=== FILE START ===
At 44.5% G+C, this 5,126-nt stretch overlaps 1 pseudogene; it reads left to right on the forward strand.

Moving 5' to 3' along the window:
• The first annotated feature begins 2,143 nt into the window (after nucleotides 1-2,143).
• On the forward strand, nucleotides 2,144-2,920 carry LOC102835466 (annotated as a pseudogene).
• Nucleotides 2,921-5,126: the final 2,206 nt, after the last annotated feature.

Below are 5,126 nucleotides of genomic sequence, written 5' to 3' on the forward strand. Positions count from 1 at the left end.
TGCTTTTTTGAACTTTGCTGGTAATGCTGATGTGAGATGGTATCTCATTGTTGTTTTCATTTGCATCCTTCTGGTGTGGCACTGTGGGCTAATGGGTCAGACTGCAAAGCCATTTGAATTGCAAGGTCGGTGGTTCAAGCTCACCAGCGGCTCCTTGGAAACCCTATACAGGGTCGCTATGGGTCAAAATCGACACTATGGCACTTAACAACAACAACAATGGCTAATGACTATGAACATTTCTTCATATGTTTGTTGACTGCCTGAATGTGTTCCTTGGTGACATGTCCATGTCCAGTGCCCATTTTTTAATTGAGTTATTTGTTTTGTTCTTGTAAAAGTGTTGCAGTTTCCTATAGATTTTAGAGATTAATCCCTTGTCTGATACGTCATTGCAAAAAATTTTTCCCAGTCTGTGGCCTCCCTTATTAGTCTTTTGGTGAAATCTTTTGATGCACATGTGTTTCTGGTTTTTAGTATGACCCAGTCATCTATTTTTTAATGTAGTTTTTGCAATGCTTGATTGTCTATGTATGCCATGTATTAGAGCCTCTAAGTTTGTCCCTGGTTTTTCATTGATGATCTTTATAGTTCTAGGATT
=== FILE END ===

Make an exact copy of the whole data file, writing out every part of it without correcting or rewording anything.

At 44.5% G+C, this 5,126-nt stretch overlaps 1 pseudogene; it reads left to right on the forward strand.

Moving 5' to 3' along the window:
• The first annotated feature begins 2,143 nt into the window (after nucleotides 1-2,143).
• On the forward strand, nucleotides 2,144-2,920 carry LOC102835466 (annotated as a pseudogene).
• Nucleotides 2,921-5,126: the final 2,206 nt, after the last annotated feature.

Below are 5,126 nucleotides of genomic sequence, written 5' to 3' on the forward strand. Positions count from 1 at the left end.
TGCTTTTTTGAACTTTGCTGGTAATGCTGATGTGAGATGGTATCTCATTGTTGTTTTCATTTGCATCCTTCTGGTGTGGCACTGTGGGCTAATGGGTCAGACTGCAAAGCCATTTGAATTGCAAGGTCGGTGGTTCAAGCTCACCAGCGGCTCCTTGGAAACCCTATACAGGGTCGCTATGGGTCAAAATCGACACTATGGCACTTAACAACAACAACAATGGCTAATGACTATGAACATTTCTTCATATGTTTGTTGACTGCCTGAATGTGTTCCTTGGTGACATGTCCATGTCCAGTGCCCATTTTTTAATTGAGTTATTTGTTTTGTTCTTGTAAAAGTGTTGCAGTTTCCTATAGATTTTAGAGATTAATCCCTTGTCTGATACGTCATTGCAAAAAATTTTTCCCAGTCTGTGGCCTCCCTTATTAGTCTTTTGGTGAAATCTTTTGATGCACATGTGTTTCTGGTTTTTAGTATGACCCAGTCATCTATTTTTTAATGTAGTTTTTGCAATGCTTGATTGTCTATGTATGCCATGTATTAGAGCCTCTAAGTTTGTCCCTGGTTTTTCATTGATGATCTTTATAGTTCTAGGATT